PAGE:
Earthy and hearty, this is a dish you can enjoy on its own for dinner. Today I am roasting it whole on a bed of salt tossed in olive oil. Place in a preheated 350 degree oven for 1-2 hours until it is fork tender and slightly crispy on the outside. Remove from the oven and slice into thick disks. Heat a large saute pan to medium and add olive oil. Roast on each side 3-5 minutes until golden. Garnish with pecorino and hazelnuts. 

Shishitos have become fairly popular in restaurants and when done well, can be quite satisfying. They're a quick appetizer, cocktail snack or side dish. I love them grilled, but you can roast as well if preferred. Toss the peppers in a little olive oil and season with salt. Place on a hot grill and cook until charred. Place in a bowl, toss with garlic powder (one of my very secret weapons - I like one that is bit coarser in texture), fennel pollen, chopped lemon zest and a squeeze of lemon juice. If you don't have a grill you can also cook them on a sheetpan in an oven set to 450 degrees!

We all know ricotta & toast and ricotta filled pastas. So here is something new to try! Baked ricotta is one of my go-to dishes for either a sweeter appetizer or a savory dessert. Today we're landing somewhere in between with a drizzle of hot honey over the top. To begin, drain the ricotta in a colander to rid the excess water. If you can do this overnight, great. If not, a few hours will do. Line a nonstick muffin pan with olive oil and fill the cups as high to the brim as possible until you have used all the ricotta. Pre-heat an oven to 350 degrees and place the muffin tin in the oven. Bake for about 15 minutes until the tops are golden and the ricotta has set a bit. Remove from the oven and let cool for 5-10 minutes. Place a cookie sheet lined with parchment over the muffin tin and flip it over gently so the ricotta is now on the tray. You may need to tap a bit or loosen with a paring knife first. Drizzle a little more olive oil and top with rosemary, thyme, lemon and orange peel. Place the ricotta back in the oven for 10-15 minutes until the outside is caramelized. Remove the herbs and citrus and place on a serving platter. Drizzle MP hot honey over the top and garnish with fresh rosemary and thyme leaves.

Ok.. we've mastered roasting, grilling and spatchcocking this summer. So onto fried chicken, with a Missy twist. Certainly on the spectrum of more indulgent dishes, but well worth it. Break your chicken into 8 pieces, keeping the bone in. Generously salt the pieces on all sides and let sit for 30 min to one hour. Once salted, place pieces in a bowl and cover with buttermilk.  While the chicken is soaking, make a mixture of 50% flour and 50% polenta. (You can also use only flour if you do not have polenta) Mix with crushed fennel seed, ground chili flake and paprika. It should have enough spices that you can see them in the mixture. Dredge each piece of chicken completely in the flour mix and place on a parchment lined tray. Place in the refrigerator to chill for at least an hour (overnight is ideal - you will get a crispier skin). Heat a large dutch oven or cast iron pan to medium high and pour 50% canola oil and 50% olive oil. Add the chicken one piece at a time. You will most likely need to fry it in a few batches. Fry on medium heat so that the pieces cook all the way through and the skin becomes crispy and golden, about 10-12 minutes a side. (If you need to finish in the oven to ensure its cooked all the way through, you can at a low heat). Keep in mind that the wings will take a little less time than the rest - fry the first and snack on them while cooking the rest! Remove pieces from the oil and place on a serving platter. Finish with fennel pollen, ground chili, and salt.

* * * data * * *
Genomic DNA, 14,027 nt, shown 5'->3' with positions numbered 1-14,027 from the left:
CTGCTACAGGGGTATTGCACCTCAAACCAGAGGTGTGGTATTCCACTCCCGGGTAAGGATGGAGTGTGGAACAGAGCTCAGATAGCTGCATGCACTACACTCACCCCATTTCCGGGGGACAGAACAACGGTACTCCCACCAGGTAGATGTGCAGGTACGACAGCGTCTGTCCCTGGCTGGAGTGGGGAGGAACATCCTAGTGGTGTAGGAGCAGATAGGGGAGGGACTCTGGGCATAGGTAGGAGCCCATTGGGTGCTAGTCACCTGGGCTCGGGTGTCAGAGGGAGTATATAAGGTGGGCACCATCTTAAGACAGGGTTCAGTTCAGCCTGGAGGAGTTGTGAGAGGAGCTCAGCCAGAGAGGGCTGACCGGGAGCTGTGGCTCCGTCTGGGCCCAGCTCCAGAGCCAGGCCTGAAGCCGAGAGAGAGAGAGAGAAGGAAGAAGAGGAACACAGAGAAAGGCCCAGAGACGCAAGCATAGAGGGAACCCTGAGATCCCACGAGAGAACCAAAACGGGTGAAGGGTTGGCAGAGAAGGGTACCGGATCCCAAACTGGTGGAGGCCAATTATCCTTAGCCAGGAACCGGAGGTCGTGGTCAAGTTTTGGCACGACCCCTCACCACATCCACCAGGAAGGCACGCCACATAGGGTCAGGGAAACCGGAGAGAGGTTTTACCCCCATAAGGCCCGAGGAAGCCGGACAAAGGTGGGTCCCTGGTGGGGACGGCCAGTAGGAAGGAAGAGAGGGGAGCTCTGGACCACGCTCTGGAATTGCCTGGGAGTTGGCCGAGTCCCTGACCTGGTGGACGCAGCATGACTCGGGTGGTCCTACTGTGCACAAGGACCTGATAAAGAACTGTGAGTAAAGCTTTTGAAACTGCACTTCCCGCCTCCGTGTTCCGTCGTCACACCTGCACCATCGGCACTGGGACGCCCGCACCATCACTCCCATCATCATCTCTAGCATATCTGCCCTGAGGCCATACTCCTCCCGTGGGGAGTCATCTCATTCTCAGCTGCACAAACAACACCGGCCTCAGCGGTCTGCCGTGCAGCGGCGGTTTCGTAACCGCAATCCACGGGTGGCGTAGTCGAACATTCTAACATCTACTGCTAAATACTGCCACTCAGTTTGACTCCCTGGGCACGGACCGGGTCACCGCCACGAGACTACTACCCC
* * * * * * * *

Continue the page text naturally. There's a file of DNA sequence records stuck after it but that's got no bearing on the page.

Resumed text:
This is a family recipe from my grandmother that I've improved over the years. One thing that hasn't changed is the use of caraway which lends an earthy, hearty note to an otherwise fairly simple dish. It has been on the table at every holiday and reminds me of festive times. It is essentially comprised of a cream-less gratin, instead using chicken fat (aka schmaltz) to add richness and depth. Since I like to Italianize everything, I sub out schmaltz for olive oil and add lemon zest, garlic, onions, parmigiano, and rosemary. Slice the potatoes, onions and garlic very thin. Begin layering them in a small casserole dish. Each layer should have potato, garlic, and onion. Top with finely chopped lemon zest, parmigiano, salt, caraway seed and a drizzle of olive oil. Place in a preheated 375 degree oven uncovered until fork tender and crispy.